Toronto, with an average total commute time of 80 minutes, ranked dead last among 19 urban centres, the board found in its annual prosperity scorecard, which compares Toronto with metropolitan areas around the world in 34 categories to measure how the city is competing in the global economy.
Overall, Toronto finished fourth in the ranking, but the report highlights a discrepancy between the city's strong ability to attract labour and its mediocre economic performance.
"Our most glaring downfall is our embarrassing finish on commuting time," board president Carol Wilding said, noting Toronto lags behind the legendary Los Angeles by 24 minutes, earning a grade of D.
The Organization for Economic Co-operation and Development estimates traffic congestion in Toronto costs the country more than $5-billion annually in lost productivity, while the Ministry of Transportation's bi-annual review of traffic congestion indicates average speeds on some of Toronto's busiest sections of roads are being recorded at 38 kilometres an hour.
To avoid dealing with the source of the problem, which is too much immigration, delays in improving Toronto's transit system is the politically safe scape goat. This isn't to say that improvements in the city's mass transit system are not needed, in fact they are welcomed. But to ignore mass immigration's contribution to the problem and in consequence to the decline in the quality of life in Toronto does not help. It is a problem and if the traffic woes of Canada's urban areas are to be addressed we need to discuss it.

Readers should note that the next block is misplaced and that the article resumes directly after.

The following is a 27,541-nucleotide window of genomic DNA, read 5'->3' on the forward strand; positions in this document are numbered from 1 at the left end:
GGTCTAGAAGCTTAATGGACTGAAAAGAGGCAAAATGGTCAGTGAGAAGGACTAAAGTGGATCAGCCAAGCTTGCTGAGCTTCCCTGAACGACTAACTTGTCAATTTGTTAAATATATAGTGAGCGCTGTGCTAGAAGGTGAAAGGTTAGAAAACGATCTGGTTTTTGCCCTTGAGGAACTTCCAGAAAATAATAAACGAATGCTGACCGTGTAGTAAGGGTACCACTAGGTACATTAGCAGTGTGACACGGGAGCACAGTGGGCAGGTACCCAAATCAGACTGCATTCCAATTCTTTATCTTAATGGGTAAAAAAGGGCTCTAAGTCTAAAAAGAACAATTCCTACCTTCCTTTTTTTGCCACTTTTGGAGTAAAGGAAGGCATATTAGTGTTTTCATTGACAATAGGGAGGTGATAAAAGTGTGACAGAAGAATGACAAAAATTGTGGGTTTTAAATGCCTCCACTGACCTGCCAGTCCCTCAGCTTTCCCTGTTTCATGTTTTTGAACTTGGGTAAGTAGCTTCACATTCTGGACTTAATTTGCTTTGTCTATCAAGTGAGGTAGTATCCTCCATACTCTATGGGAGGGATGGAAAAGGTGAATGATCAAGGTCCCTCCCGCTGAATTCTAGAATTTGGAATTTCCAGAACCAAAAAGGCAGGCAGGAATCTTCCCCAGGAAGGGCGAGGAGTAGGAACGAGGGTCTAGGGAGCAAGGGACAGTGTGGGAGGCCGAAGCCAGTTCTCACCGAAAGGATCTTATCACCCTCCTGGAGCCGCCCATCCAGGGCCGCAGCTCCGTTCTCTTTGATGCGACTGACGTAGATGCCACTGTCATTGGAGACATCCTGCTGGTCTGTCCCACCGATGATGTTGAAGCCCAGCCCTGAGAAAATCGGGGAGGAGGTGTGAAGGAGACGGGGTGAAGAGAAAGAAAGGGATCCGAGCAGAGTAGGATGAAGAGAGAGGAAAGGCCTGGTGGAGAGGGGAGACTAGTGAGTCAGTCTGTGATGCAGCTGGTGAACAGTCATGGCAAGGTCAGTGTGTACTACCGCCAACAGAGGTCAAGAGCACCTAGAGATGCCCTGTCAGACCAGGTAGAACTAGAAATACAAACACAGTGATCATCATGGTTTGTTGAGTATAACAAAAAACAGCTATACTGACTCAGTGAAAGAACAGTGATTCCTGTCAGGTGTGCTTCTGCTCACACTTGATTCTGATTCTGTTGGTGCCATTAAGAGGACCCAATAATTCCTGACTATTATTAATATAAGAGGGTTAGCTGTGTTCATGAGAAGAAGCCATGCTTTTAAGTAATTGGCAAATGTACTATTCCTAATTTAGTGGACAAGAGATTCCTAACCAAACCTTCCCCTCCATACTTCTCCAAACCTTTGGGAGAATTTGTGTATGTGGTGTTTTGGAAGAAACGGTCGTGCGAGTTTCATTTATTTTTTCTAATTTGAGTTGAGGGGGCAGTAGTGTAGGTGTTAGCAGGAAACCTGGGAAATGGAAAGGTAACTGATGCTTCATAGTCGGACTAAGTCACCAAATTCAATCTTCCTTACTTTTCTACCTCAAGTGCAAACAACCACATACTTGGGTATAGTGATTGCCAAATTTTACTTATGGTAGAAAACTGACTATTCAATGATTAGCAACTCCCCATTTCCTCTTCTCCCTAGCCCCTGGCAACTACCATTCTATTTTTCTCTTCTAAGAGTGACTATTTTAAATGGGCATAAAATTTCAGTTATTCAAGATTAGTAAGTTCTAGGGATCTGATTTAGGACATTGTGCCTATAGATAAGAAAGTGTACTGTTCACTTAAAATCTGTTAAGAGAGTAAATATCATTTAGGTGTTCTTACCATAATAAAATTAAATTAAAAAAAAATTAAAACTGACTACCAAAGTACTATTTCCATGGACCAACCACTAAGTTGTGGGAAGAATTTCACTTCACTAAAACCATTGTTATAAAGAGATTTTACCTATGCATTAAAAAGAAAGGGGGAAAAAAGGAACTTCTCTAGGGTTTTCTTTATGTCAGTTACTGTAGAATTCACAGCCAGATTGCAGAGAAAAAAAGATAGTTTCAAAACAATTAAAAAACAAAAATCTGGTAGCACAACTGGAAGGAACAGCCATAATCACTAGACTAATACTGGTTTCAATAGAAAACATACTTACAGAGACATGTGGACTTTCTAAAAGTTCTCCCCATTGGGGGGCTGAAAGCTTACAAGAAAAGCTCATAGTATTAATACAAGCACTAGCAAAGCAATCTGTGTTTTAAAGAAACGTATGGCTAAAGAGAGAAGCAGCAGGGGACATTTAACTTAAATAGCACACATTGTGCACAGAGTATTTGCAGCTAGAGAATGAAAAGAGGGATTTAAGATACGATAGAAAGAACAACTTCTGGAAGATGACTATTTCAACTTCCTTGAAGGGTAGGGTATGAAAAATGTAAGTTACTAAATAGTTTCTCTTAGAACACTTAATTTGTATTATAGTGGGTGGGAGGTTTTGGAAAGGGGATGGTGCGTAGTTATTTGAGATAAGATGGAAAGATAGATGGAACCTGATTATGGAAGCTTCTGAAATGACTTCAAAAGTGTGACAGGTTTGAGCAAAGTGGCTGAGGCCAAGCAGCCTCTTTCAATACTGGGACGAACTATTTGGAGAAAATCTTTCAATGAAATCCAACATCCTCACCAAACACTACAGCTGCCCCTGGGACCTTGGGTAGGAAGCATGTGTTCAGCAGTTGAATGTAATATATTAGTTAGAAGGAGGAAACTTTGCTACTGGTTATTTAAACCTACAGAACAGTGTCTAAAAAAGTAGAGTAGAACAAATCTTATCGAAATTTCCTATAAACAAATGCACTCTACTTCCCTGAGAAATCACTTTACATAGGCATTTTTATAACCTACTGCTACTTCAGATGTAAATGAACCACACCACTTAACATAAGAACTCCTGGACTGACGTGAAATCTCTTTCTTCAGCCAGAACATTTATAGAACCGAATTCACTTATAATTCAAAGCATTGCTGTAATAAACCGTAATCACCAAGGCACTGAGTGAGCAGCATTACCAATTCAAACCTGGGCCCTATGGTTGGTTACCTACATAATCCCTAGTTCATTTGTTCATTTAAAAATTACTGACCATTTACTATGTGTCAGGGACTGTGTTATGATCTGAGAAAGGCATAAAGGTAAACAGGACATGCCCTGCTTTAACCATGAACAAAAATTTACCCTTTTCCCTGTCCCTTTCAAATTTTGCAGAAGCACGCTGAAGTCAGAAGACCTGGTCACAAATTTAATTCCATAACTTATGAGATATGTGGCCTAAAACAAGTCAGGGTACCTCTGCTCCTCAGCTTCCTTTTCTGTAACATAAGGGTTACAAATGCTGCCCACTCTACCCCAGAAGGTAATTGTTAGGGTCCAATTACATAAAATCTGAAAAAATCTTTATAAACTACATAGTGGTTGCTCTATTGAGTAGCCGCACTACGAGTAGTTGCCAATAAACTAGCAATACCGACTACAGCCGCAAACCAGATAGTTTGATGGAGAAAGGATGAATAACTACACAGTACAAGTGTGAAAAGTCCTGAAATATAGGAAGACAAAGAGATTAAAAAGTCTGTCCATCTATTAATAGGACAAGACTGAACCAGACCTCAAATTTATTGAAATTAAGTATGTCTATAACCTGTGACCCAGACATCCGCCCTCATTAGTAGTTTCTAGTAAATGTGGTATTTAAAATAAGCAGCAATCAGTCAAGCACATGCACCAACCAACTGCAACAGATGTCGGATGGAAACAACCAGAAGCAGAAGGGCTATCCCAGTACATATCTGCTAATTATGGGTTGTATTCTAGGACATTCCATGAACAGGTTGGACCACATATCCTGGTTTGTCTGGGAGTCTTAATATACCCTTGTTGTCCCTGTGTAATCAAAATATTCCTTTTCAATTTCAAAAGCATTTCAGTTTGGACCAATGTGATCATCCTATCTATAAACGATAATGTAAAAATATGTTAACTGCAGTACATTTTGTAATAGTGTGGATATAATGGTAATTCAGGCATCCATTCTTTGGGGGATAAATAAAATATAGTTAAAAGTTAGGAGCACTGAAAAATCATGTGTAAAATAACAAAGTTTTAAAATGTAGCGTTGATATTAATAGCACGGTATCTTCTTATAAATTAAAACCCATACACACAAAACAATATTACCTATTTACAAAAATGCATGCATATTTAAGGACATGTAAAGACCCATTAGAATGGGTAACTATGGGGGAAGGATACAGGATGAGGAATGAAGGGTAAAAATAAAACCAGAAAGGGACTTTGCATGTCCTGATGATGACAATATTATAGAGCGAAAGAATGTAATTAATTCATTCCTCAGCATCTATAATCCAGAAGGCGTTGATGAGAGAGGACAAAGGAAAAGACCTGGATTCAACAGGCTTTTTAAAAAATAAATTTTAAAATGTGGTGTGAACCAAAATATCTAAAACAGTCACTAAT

To punctuate how mass immigration is making Canada's cities unlivable Montreal ranked eighteen out of nineteen on the list, Vancouver ranked fourteenth, and Calgary ranked thirteenth. These cities are the top draws for immigrants collectively absorbing close to all of them.
I know many do not want to acknowledge it but mass immigration is making Toronto unlivable.